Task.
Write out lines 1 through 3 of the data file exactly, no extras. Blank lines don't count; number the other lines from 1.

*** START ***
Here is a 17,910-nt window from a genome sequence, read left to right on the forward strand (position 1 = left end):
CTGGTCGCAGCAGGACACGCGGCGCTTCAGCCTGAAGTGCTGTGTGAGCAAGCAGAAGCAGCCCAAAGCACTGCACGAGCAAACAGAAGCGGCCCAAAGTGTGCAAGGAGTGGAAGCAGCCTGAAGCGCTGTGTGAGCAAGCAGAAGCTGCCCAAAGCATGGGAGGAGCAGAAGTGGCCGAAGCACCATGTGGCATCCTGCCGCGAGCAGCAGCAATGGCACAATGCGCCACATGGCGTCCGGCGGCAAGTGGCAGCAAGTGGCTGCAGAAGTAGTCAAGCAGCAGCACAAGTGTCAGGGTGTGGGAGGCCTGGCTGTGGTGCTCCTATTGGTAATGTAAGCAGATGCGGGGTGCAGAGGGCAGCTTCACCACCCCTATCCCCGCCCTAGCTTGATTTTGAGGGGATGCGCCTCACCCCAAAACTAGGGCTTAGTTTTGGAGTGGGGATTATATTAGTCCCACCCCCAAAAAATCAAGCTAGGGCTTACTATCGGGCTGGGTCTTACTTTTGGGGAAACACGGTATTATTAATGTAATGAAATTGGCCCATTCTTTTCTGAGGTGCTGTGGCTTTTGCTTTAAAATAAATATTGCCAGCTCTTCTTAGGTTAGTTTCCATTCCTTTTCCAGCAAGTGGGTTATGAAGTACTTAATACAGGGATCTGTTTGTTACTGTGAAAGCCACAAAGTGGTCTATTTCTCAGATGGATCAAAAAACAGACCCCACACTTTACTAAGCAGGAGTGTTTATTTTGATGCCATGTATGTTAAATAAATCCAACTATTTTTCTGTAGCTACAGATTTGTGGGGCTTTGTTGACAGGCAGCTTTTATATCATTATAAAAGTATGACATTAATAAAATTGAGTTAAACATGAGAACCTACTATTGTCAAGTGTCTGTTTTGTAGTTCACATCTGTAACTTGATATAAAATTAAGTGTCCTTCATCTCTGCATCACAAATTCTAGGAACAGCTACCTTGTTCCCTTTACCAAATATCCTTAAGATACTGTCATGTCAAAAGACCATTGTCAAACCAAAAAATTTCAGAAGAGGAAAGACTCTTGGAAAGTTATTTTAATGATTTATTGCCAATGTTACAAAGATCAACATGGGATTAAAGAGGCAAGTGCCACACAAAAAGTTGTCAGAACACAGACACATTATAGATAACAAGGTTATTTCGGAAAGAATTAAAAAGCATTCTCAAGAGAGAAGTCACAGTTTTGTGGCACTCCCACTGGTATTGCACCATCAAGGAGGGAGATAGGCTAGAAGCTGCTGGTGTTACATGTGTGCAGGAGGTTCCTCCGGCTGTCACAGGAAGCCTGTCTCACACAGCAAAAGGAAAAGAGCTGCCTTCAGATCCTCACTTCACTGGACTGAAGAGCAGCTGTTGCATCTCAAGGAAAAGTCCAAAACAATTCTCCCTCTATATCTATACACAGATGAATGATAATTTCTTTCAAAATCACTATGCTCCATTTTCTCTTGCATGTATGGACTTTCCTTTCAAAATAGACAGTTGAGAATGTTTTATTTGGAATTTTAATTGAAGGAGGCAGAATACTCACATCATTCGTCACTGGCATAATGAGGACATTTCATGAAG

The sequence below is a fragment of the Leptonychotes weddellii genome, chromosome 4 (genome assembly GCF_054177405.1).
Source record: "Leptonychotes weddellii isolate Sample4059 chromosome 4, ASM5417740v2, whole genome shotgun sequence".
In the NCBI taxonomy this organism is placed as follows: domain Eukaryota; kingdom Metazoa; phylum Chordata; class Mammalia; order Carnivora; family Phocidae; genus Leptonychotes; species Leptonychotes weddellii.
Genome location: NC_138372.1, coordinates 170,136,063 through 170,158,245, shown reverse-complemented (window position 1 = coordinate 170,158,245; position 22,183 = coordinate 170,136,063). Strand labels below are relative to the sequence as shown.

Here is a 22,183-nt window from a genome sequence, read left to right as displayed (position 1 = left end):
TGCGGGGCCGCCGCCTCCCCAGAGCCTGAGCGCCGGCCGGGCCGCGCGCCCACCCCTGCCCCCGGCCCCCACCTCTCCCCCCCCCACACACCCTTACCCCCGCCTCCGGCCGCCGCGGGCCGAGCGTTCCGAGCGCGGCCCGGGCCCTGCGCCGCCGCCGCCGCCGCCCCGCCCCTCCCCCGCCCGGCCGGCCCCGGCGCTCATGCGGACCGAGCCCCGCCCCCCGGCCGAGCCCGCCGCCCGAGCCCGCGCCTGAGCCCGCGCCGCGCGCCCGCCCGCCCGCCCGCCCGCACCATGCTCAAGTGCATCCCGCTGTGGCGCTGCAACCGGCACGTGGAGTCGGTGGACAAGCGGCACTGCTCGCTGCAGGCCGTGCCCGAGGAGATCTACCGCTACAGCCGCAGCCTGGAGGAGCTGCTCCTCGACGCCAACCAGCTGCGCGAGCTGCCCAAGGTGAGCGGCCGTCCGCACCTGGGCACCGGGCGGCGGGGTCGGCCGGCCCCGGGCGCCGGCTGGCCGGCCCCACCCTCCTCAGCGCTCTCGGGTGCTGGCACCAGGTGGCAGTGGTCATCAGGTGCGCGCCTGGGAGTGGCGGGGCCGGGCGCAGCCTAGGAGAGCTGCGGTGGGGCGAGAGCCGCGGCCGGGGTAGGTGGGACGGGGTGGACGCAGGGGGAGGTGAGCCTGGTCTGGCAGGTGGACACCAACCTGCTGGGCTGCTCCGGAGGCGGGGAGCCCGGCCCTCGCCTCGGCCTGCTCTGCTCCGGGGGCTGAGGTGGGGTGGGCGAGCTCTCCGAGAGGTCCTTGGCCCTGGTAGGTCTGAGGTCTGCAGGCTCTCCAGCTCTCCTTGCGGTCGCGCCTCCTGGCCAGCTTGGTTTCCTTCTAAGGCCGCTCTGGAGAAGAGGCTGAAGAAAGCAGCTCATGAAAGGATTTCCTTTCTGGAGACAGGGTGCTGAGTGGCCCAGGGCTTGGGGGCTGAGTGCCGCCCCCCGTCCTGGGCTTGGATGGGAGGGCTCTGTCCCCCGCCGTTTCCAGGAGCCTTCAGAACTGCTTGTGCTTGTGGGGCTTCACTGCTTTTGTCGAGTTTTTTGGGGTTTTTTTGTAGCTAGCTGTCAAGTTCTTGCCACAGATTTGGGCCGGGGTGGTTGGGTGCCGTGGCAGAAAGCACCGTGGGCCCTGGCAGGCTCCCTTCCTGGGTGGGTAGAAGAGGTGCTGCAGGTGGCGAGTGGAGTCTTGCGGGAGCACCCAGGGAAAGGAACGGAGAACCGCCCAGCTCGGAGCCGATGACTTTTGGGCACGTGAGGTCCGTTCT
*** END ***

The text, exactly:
Here is a 17,910-nt window from a genome sequence, read left to right on the forward strand (position 1 = left end):
CTGGTCGCAGCAGGACACGCGGCGCTTCAGCCTGAAGTGCTGTGTGAGCAAGCAGAAGCAGCCCAAAGCACTGCACGAGCAAACAGAAGCGGCCCAAAGTGTGCAAGGAGTGGAAGCAGCCTGAAGCGCTGTGTGAGCAAGCAGAAGCTGCCCAAAGCATGGGAGGAGCAGAAGTGGCCGAAGCACCATGTGGCATCCTGCCGCGAGCAGCAGCAATGGCACAATGCGCCACATGGCGTCCGGCGGCAAGTGGCAGCAAGTGGCTGCAGAAGTAGTCAAGCAGCAGCACAAGTGTCAGGGTGTGGGAGGCCTGGCTGTGGTGCTCCTATTGGTAATGTAAGCAGATGCGGGGTGCAGAGGGCAGCTTCACCACCCCTATCCCCGCCCTAGCTTGATTTTGAGGGGATGCGCCTCACCCCAAAACTAGGGCTTAGTTTTGGAGTGGGGATTATATTAGTCCCACCCCCAAAAAATCAAGCTAGGGCTTACTATCGGGCTGGGTCTTACTTTTGGGGAAACACGGTATTATTAATGTAATGAAATTGGCCCATTCTTTTCTGAGGTGCTGTGGCTTTTGCTTTAAAATAAATATTGCCAGCTCTTCTTAGGTTAGTTTCCATTCCTTTTCCAGCAAGTGGGTTATGAAGTACTTAATACAGGGATCTGTTTGTTACTGTGAAAGCCACAAAGTGGTCTATTTCTCAGATGGATCAAAAAACAGACCCCACACTTTACTAAGCAGGAGTGTTTATTTTGATGCCATGTATGTTAAATAAATCCAACTATTTTTCTGTAGCTACAGATTTGTGGGGCTTTGTTGACAGGCAGCTTTTATATCATTATAAAAGTATGACATTAATAAAATTGAGTTAAACATGAGAACCTACTATTGTCAAGTGTCTGTTTTGTAGTTCACATCTGTAACTTGATATAAAATTAAGTGTCCTTCATCTCTGCATCACAAATTCTAGGAACAGCTACCTTGTTCCCTTTACCAAATATCCTTAAGATACTGTCATGTCAAAAGACCATTGTCAAACCAAAAAATTTCAGAAGAGGAAAGACTCTTGGAAAGTTATTTTAATGATTTATTGCCAATGTTACAAAGATCAACATGGGATTAAAGAGGCAAGTGCCACACAAAAAGTTGTCAGAACACAGACACATTATAGATAACAAGGTTATTTCGGAAAGAATTAAAAAGCATTCTCAAGAGAGAAGTCACAGTTTTGTGGCACTCCCACTGGTATTGCACCATCAAGGAGGGAGATAGGCTAGAAGCTGCTGGTGTTACATGTGTGCAGGAGGTTCCTCCGGCTGTCACAGGAAGCCTGTCTCACACAGCAAAAGGAAAAGAGCTGCCTTCAGATCCTCACTTCACTGGACTGAAGAGCAGCTGTTGCATCTCAAGGAAAAGTCCAAAACAATTCTCCCTCTATATCTATACACAGATGAATGATAATTTCTTTCAAAATCACTATGCTCCATTTTCTCTTGCATGTATGGACTTTCCTTTCAAAATAGACAGTTGAGAATGTTTTATTTGGAATTTTAATTGAAGGAGGCAGAATACTCACATCATTCGTCACTGGCATAATGAGGACATTTCATGAAG

The sequence below is a fragment of the Leptonychotes weddellii genome, chromosome 4 (genome assembly GCF_054177405.1).